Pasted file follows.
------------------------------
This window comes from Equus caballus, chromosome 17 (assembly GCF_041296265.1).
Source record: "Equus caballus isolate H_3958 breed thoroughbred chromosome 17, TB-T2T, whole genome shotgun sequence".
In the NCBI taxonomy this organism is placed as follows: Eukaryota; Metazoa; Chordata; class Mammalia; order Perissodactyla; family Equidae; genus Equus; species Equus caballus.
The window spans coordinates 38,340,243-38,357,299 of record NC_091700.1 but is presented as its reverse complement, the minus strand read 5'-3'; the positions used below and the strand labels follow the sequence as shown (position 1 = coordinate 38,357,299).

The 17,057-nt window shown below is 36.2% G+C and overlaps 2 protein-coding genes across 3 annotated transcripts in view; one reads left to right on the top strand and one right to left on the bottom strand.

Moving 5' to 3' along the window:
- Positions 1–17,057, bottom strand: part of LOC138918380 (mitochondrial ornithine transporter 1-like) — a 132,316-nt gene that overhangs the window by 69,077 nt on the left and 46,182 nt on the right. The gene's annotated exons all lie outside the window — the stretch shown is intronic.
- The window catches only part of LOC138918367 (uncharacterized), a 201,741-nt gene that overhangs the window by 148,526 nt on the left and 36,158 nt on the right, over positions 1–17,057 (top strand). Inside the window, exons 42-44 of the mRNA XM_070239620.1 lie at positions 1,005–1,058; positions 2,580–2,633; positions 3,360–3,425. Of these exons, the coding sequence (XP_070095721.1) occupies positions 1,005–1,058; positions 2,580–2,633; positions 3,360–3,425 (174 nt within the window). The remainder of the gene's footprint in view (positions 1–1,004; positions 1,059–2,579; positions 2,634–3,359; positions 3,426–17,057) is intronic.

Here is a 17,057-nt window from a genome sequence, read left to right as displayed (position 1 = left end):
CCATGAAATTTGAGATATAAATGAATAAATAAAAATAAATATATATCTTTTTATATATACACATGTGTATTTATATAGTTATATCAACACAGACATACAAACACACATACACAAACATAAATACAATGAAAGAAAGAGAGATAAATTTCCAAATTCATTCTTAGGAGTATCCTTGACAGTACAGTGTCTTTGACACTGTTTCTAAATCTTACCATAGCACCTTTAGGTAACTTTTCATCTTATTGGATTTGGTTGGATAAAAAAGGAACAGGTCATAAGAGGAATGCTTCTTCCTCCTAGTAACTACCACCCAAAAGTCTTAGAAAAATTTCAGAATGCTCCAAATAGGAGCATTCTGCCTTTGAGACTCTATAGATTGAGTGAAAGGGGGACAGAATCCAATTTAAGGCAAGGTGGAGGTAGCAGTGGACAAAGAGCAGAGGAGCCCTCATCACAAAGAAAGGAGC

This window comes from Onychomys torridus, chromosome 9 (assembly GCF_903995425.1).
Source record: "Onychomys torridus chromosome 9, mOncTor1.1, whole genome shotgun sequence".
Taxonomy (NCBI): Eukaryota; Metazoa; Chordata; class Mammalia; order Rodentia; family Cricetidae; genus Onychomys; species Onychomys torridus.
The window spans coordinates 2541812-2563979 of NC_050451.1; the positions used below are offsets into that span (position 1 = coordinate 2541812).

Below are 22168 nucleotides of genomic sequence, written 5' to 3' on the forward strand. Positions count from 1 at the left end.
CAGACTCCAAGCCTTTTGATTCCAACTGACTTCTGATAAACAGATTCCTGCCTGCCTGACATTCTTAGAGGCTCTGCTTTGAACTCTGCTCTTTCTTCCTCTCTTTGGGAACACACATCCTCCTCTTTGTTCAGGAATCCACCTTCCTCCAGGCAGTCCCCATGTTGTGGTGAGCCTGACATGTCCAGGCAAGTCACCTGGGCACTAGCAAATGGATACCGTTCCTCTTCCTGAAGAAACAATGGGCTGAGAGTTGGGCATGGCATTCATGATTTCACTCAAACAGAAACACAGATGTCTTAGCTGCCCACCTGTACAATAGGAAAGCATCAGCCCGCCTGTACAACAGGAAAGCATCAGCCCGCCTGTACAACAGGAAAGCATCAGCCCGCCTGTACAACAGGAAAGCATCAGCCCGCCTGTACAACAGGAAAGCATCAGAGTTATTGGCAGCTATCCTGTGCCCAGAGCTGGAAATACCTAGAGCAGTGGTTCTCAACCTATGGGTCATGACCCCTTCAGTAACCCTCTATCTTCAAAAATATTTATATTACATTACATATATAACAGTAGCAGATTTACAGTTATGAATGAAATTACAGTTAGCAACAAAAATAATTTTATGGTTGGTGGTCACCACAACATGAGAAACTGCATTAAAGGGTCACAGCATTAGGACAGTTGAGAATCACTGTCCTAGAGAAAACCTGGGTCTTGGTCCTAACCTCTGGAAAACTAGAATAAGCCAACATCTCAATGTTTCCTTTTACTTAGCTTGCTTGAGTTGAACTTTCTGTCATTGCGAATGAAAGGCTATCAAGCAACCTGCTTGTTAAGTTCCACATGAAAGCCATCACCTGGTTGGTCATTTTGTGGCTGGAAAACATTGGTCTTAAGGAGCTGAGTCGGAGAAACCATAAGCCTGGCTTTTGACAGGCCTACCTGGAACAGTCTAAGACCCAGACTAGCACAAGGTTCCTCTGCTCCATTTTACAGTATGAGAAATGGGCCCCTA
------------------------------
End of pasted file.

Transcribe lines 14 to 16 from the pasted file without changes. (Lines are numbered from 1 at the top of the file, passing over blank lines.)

The window spans coordinates 2541812-2563979 of NC_050451.1; the positions used below are offsets into that span (position 1 = coordinate 2541812).

Below are 22168 nucleotides of genomic sequence, written 5' to 3' on the forward strand. Positions count from 1 at the left end.
CAGACTCCAAGCCTTTTGATTCCAACTGACTTCTGATAAACAGATTCCTGCCTGCCTGACATTCTTAGAGGCTCTGCTTTGAACTCTGCTCTTTCTTCCTCTCTTTGGGAACACACATCCTCCTCTTTGTTCAGGAATCCACCTTCCTCCAGGCAGTCCCCATGTTGTGGTGAGCCTGACATGTCCAGGCAAGTCACCTGGGCACTAGCAAATGGATACCGTTCCTCTTCCTGAAGAAACAATGGGCTGAGAGTTGGGCATGGCATTCATGATTTCACTCAAACAGAAACACAGATGTCTTAGCTGCCCACCTGTACAATAGGAAAGCATCAGCCCGCCTGTACAACAGGAAAGCATCAGCCCGCCTGTACAACAGGAAAGCATCAGCCCGCCTGTACAACAGGAAAGCATCAGCCCGCCTGTACAACAGGAAAGCATCAGAGTTATTGGCAGCTATCCTGTGCCCAGAGCTGGAAATACCTAGAGCAGTGGTTCTCAACCTATGGGTCATGACCCCTTCAGTAACCCTCTATCTTCAAAAATATTTATATTACATTACATATATAACAGTAGCAGATTTACAGTTATGAATGAAATTACAGTTAGCAACAAAAATAATTTTATGGTTGGTGGTCACCACAACATGAGAAACTGCATTAAAGGGTCACAGCATTAGGACAGTTGAGAATCACTGTCCTAGAGAAAACCTGGGTCTTGGTCCTAACCTCTGGAAAACTAGAATAAGCCAACATCTCAATGTTTCCTTTTACTTAGCTTGCTTGAGTTGAACTTTCTGTCATTGCGAATGAAAGGCTATCAAGCAACCTGCTTGTTAAGTTCCACATGAAAGCCATCACCTGGTTGGTCATTTTGTGGCTGGAAAACATTGGTCTTAAGGAGCTGAGTCGGAGAAACCATAAGCCTGGCTTTTGACAGGCCTACCTGGAACAGTCTAAGACCCAGACTAGCACAAGGTTCCTCTGCTCCATTTTACAGTATGAGAAATGGGCCCCTA